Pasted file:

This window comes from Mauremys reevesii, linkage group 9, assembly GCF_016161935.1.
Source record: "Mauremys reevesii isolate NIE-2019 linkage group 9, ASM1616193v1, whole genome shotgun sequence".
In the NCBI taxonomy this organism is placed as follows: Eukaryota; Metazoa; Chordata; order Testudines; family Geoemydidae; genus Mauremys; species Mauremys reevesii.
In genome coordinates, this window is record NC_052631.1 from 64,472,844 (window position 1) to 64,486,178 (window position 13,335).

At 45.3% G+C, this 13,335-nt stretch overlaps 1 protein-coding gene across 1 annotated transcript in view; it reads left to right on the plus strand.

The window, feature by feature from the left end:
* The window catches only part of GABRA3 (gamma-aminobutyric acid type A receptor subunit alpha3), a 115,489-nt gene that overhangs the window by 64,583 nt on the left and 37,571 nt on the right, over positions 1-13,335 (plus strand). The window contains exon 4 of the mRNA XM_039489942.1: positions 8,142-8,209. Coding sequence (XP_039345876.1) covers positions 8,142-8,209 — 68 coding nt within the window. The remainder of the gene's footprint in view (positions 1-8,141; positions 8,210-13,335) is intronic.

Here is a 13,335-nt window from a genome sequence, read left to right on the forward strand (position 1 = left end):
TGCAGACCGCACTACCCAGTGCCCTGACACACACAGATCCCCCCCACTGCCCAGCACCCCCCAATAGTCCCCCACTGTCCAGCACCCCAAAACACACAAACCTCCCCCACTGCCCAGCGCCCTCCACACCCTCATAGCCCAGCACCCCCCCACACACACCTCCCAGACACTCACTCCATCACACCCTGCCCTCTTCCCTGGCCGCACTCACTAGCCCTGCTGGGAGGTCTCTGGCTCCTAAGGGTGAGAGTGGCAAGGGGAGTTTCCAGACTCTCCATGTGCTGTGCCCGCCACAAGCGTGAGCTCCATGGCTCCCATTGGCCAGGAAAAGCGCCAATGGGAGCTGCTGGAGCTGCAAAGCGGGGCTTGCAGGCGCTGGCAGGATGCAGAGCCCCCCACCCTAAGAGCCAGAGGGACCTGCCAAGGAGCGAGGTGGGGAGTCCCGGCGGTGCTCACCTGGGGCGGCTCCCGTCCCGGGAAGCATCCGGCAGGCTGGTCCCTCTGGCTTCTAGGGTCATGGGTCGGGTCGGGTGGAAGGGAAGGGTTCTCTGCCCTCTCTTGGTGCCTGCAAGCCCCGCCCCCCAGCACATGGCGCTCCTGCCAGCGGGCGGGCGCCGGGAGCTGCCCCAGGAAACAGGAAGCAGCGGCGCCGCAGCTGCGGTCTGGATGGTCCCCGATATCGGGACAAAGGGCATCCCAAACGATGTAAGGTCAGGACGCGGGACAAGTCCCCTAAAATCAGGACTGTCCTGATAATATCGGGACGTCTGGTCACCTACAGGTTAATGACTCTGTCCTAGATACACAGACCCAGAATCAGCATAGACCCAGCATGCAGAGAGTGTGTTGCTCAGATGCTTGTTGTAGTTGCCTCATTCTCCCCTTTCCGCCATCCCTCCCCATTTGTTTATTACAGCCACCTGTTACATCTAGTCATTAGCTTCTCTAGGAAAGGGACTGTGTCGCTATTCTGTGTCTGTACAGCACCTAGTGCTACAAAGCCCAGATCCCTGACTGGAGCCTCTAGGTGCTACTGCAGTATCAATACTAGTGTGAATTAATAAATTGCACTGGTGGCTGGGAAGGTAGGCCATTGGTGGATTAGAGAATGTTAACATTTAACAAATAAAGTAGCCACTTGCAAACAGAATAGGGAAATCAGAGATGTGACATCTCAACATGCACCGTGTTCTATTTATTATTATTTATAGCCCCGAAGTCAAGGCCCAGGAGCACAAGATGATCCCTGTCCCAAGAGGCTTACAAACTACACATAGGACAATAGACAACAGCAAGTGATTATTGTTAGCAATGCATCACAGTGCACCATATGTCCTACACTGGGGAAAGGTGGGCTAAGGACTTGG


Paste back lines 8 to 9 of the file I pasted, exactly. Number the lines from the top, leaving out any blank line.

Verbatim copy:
Here is a 13,335-nt window from a genome sequence, read left to right on the forward strand (position 1 = left end):
TGCAGACCGCACTACCCAGTGCCCTGACACACACAGATCCCCCCCACTGCCCAGCACCCCCCAATAGTCCCCCACTGTCCAGCACCCCAAAACACACAAACCTCCCCCACTGCCCAGCGCCCTCCACACCCTCATAGCCCAGCACCCCCCCACACACACCTCCCAGACACTCACTCCATCACACCCTGCCCTCTTCCCTGGCCGCACTCACTAGCCCTGCTGGGAGGTCTCTGGCTCCTAAGGGTGAGAGTGGCAAGGGGAGTTTCCAGACTCTCCATGTGCTGTGCCCGCCACAAGCGTGAGCTCCATGGCTCCCATTGGCCAGGAAAAGCGCCAATGGGAGCTGCTGGAGCTGCAAAGCGGGGCTTGCAGGCGCTGGCAGGATGCAGAGCCCCCCACCCTAAGAGCCAGAGGGACCTGCCAAGGAGCGAGGTGGGGAGTCCCGGCGGTGCTCACCTGGGGCGGCTCCCGTCCCGGGAAGCATCCGGCAGGCTGGTCCCTCTGGCTTCTAGGGTCATGGGTCGGGTCGGGTGGAAGGGAAGGGTTCTCTGCCCTCTCTTGGTGCCTGCAAGCCCCGCCCCCCAGCACATGGCGCTCCTGCCAGCGGGCGGGCGCCGGGAGCTGCCCCAGGAAACAGGAAGCAGCGGCGCCGCAGCTGCGGTCTGGATGGTCCCCGATATCGGGACAAAGGGCATCCCAAACGATGTAAGGTCAGGACGCGGGACAAGTCCCCTAAAATCAGGACTGTCCTGATAATATCGGGACGTCTGGTCACCTACAGGTTAATGACTCTGTCCTAGATACACAGACCCAGAATCAGCATAGACCCAGCATGCAGAGAGTGTGTTGCTCAGATGCTTGTTGTAGTTGCCTCATTCTCCCCTTTCCGCCATCCCTCCCCATTTGTTTATTACAGCCACCTGTTACATCTAGTCATTAGCTTCTCTAGGAAAGGGACTGTGTCGCTATTCTGTGTCTGTACAGCACCTAGTGCTACAAAGCCCAGATCCCTGACTGGAGCCTCTAGGTGCTACTGCAGTATCAATACTAGTGTGAATTAATAAATTGCACTGGTGGCTGGGAAGGTAGGCCATTGGTGGATTAGAGAATGTTAACATTTAACAAATAAAGTAGCCACTTGCAAACAGAATAGGGAAATCAGAGATGTGACATCTCAACATGCACCGTGTTCTATTTATTATTATTTATAGCCCCGAAGTCAAGGCCCAGGAGCACAAGATGATCCCTGTCCCAAGAGGCTTACAAACTACACATAGGACAATAGACAACAGCAAGTGATTATTGTTAGCAATGCATCACAGTGCACCATATGTCCTACACTGGGGAAAGGTGGGCTAAGGACTTGG